Iceland's ex-PM refuses to take blame for financial meltdown as trial begins
For many, Geir Haarde is the villain responsible for the disastrous 2008 financial implosion from which Iceland is still recovering. But yesterday at his trial, the island's currently disgraced former-Prime Minister flatly rejected all such charges against him and defiantly insisted they were baseless.
Mr Haarde, 60, who is the first politician to be charged in connection with the global financial crisis, appeared at the opening of his trial at a special court in Reykjavik where he faces charges of negligence for failing to prevent the 2008 collapse of Iceland's main bank, which sparked the crisis.
The former head of the island's right- of-centre Independence Party, was prime minister from 2006 until early 2009 when his coalition was ousted from power amid rocketing inflation, spiralling unemployment and uproar over its alleged failure to properly oversee the country's financial institutions
But Mr Haarde told the court: "I applaud the fact that I am able to respond to the questions raised in this case, but I reject all the accusations and believe there is no basis for them." He added: "It is only with hindsight that it has become evident that not everything was as it should have been."
The collapse of Iceland's main bank pushed the country into a deep recession, spelt near disaster for holders of Icesave accounts in Britain and the Netherlands, before their money was guaranteed by their governments, and prompted a $2.1bn bailout from the International Monetary Fund. But the economy has since rebounded and is set to grow by 3.1 per cent this year.
Mr Haarde's statements to the court were a toned down version of interviews he gave before his trial in which he claimed he was the victim of "political persecution" and being made a scapegoat. Insisting that the interests of Icelanders were his "guiding light" he has blamed the crisis on the banks. He has pleaded not guilty and described the proceedings as preposterous.
However, despite claims that Iceland's meltdown was inextricably linked to the global crisis, a 2010 report commissioned by parliament – now controlled by the country's left-of-centre opposition – concluded much of the blame should be attributed to Mr Haarde and his government. It argued that both "lacked the power and courage to set reasonable limits on the financial system".
Under Iceland's legal system, members of parliament rather than an independent judiciary, were allowed to determine whether Mr Haarde and other members of his cabinet should face prosecution. Parliament decided by 33 to 30 votes to press charges against the former leader but declined to prosecute three other government members.
Mr Haarde is being tried by a special 15-member court. It contains five judges, a court president, a law professor and eight people chosen by parliament.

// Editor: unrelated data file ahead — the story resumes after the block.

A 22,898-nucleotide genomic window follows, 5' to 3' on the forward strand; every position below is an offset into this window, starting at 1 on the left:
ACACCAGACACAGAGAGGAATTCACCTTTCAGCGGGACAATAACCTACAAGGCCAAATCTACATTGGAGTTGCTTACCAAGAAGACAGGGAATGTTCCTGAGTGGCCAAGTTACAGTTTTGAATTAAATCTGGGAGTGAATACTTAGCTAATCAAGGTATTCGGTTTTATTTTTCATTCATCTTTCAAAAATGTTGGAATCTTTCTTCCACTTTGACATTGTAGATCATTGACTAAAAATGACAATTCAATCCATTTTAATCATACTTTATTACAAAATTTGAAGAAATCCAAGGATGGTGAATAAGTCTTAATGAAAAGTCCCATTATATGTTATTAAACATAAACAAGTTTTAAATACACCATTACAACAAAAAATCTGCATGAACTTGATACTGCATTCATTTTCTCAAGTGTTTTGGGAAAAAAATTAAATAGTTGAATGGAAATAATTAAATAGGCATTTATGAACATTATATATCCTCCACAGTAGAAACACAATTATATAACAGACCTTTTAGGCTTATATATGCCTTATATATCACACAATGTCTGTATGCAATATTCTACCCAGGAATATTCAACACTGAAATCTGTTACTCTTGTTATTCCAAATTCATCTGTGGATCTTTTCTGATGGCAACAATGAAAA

Legal experts have said Mr Haarde has a strong chance of being cleared, not least because of the court's political structure and growing public sympathy for a politician appearing to shoulder the burden of the crisis alone. If convicted he could face up to two years in prison.
Haarde times: the crisis unfolds
May 2007 Geir Haarde remains PM after a general election.
April 2008 As pressures build, the Government warns it may intervene in markets to fight hedge funds it says are attacking the financial system.
October 2008 Government takes control of the banks in an attempt to stabilise the financial system.
November 2008 IMF approves $2.1bn (£1.4bn) loan to Iceland.
January 2009 Haarde quits after protests, citing medical reasons.
April 2009 Prime Minister Johanna Sigurdardottir's centre-left coalition wins power.
February 2010 Unemployment rises to more than 15,000 (9 per cent of workforce) – up from just over 1,500 at the start of 2008.
- 2 How the language you speak changes your view of the world
- 3 Russell Brand backs Ed Miliband: 'You gotta vote Labour'
- 4 General Election 2015: 14-year-old boy asks Nick Clegg – 'can you kill Katie Hopkins?'
Lucy Hawking: Stephen Hawking's daughter writes impassioned open letter to Katie Hopkins about rights of disabled people
Oxygen-starved 'dead zones' with no marine life up to 100-miles long discovered in the Atlantic Ocean
How the language you speak changes your view of the world
General election live: Russell Brand endorses Labour (except in Scotland and Brighton)
Russell Brand backs Ed Miliband: 'You gotta vote Labour'
Over 50,000 families shipped out of London boroughs in the past three years due to welfare cuts and soaring rents
EU asylum policy is 'a direct threat to our civilisation', says Nigel Farage
The Rothschild Libel: Why has it taken 200 years for an anti-Semitic slur that emerged from the Battle of Waterloo to be dismissed?
General Election 2015: SNP and its activists 'openly racist' towards the English, Farage says
General Election 2015: UK will be 'run for the wealthy and powerful' if Tories retain power, Labour warns
Schools forced to act as 'miniature welfare states' with teachers buying underwear and even haircuts for poor pupils
£40000 - £50000 per annum: Ashdown Group: A growing business that has been ope...
£28000 - £45000 per annum: Recruitment Genius: A Senior Digital Marketing Cons...
£16640 - £18500 per annum: Recruitment Genius: An Assistant Stores Keeper is r...
£16000 - £18500 per annum: Recruitment Genius: This is an excellent opportunit...